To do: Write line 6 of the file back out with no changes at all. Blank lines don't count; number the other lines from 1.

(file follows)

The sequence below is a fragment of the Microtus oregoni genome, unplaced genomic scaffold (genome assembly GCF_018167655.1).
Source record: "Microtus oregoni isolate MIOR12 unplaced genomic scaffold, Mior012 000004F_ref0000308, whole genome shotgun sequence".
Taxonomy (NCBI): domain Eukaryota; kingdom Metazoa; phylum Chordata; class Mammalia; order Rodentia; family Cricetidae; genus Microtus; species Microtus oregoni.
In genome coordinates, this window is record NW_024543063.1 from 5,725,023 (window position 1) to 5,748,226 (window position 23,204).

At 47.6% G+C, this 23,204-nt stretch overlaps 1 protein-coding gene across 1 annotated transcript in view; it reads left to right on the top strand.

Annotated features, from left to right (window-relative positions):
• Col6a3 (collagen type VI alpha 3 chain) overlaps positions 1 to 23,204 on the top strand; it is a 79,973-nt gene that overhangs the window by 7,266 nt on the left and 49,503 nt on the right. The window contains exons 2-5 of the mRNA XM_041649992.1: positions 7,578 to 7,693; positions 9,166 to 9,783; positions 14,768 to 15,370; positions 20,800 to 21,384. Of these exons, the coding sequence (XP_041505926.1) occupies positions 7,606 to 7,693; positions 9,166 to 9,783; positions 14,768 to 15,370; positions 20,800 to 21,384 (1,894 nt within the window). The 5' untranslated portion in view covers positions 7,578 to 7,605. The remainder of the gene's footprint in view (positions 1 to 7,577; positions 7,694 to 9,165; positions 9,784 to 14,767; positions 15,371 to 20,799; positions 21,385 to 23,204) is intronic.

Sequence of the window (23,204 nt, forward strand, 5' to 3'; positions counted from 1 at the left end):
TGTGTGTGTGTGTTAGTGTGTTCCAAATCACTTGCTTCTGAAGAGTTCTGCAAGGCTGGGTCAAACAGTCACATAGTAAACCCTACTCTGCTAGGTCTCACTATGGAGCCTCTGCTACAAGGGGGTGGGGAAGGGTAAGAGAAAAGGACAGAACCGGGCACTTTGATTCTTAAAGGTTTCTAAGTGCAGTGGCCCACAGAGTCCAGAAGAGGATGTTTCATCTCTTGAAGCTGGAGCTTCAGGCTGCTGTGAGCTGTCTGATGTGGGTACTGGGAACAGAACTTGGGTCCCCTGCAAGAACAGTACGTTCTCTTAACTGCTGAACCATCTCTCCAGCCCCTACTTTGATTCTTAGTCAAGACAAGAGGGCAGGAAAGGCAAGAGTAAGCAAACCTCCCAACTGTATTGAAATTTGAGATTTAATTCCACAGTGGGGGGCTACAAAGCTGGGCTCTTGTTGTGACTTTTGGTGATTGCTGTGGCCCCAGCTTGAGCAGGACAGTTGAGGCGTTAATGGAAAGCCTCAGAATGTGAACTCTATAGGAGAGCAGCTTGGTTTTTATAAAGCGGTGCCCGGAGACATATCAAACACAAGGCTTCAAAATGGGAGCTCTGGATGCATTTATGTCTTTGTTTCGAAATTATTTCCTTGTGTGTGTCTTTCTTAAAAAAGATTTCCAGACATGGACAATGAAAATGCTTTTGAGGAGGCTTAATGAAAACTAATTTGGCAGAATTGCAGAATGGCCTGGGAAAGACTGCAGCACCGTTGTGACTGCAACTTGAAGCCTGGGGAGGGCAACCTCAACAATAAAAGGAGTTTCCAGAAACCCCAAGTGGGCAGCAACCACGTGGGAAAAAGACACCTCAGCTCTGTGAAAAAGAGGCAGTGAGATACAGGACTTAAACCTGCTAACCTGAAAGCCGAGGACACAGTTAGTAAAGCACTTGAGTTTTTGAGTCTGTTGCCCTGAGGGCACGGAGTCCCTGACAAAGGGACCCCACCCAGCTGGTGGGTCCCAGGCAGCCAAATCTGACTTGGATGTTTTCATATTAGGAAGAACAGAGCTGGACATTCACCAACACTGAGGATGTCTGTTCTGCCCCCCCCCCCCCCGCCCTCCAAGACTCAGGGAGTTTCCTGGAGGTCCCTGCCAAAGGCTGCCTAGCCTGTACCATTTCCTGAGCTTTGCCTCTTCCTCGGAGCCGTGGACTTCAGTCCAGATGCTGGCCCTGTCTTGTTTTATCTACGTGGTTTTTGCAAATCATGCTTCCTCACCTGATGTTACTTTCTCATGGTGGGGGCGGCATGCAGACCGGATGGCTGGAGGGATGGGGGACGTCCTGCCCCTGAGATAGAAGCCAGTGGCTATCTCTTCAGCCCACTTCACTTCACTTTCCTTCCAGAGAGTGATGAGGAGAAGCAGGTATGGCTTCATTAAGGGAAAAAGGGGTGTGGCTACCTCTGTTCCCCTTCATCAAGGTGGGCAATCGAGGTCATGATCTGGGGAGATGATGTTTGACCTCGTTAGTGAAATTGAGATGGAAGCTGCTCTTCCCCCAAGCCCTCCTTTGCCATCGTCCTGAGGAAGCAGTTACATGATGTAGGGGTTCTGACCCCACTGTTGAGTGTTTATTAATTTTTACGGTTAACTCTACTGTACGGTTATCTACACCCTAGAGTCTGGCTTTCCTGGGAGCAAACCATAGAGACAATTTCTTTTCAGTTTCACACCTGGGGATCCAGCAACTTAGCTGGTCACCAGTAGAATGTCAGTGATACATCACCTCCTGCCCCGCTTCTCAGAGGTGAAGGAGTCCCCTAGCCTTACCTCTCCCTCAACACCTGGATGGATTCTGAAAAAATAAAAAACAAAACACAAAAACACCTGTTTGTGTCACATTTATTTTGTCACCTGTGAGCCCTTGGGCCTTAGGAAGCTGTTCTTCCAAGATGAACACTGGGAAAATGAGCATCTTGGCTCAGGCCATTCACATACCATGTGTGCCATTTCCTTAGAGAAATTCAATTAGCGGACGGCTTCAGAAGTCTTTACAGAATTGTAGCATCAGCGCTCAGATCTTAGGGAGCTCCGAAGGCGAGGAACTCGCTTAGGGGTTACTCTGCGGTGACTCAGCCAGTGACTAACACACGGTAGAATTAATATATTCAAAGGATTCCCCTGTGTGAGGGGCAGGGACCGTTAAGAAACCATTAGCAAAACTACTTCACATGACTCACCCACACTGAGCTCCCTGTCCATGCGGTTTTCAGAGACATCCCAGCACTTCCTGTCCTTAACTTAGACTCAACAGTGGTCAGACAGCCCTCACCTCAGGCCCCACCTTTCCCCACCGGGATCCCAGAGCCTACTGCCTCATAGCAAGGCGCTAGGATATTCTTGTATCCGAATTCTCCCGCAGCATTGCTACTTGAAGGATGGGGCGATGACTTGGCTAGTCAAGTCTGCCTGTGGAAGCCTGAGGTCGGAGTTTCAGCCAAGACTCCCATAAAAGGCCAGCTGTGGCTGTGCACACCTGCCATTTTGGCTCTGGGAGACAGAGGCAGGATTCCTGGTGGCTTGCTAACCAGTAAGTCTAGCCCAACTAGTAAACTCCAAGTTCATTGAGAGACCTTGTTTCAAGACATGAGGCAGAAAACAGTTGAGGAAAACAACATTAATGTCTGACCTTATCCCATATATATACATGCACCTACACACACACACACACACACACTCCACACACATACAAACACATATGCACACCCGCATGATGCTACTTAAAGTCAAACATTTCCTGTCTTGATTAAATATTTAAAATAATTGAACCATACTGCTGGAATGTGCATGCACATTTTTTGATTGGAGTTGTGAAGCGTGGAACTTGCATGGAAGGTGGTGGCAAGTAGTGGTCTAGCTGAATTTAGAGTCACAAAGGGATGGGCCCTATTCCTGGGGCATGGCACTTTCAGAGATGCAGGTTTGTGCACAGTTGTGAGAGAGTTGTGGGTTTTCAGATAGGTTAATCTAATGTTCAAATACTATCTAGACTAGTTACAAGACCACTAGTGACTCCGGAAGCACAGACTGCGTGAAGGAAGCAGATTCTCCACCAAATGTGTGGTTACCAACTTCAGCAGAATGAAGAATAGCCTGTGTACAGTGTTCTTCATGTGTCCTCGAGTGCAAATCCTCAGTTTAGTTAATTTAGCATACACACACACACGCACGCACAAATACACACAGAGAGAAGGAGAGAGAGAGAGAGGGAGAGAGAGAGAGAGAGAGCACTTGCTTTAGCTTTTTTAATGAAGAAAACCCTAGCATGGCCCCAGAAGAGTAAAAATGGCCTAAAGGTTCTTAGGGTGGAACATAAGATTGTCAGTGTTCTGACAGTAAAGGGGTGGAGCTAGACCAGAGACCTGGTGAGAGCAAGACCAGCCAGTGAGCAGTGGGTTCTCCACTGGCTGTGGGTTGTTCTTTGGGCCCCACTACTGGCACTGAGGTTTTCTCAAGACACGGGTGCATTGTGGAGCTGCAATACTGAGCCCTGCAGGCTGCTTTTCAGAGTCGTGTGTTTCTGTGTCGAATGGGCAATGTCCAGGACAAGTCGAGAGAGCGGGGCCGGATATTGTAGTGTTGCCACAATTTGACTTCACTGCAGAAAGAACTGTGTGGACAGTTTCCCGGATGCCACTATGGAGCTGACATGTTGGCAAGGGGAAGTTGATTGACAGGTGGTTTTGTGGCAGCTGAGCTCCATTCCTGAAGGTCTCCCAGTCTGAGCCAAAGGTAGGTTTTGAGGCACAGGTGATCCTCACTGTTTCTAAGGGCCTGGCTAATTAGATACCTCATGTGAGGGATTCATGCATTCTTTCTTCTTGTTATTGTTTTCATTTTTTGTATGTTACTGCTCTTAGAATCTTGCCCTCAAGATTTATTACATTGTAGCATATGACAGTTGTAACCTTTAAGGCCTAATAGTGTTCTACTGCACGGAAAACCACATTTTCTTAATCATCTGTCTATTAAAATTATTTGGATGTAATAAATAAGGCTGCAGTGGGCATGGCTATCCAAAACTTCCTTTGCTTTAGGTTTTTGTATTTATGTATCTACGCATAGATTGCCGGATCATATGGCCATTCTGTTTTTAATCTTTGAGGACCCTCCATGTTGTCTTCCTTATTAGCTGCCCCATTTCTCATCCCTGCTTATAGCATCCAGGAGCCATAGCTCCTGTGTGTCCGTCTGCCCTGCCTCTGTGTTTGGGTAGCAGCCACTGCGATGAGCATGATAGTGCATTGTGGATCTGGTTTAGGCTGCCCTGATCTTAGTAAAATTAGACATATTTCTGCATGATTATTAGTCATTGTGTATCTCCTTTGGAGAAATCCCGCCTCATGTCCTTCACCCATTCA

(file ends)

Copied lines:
Annotated features, from left to right (window-relative positions):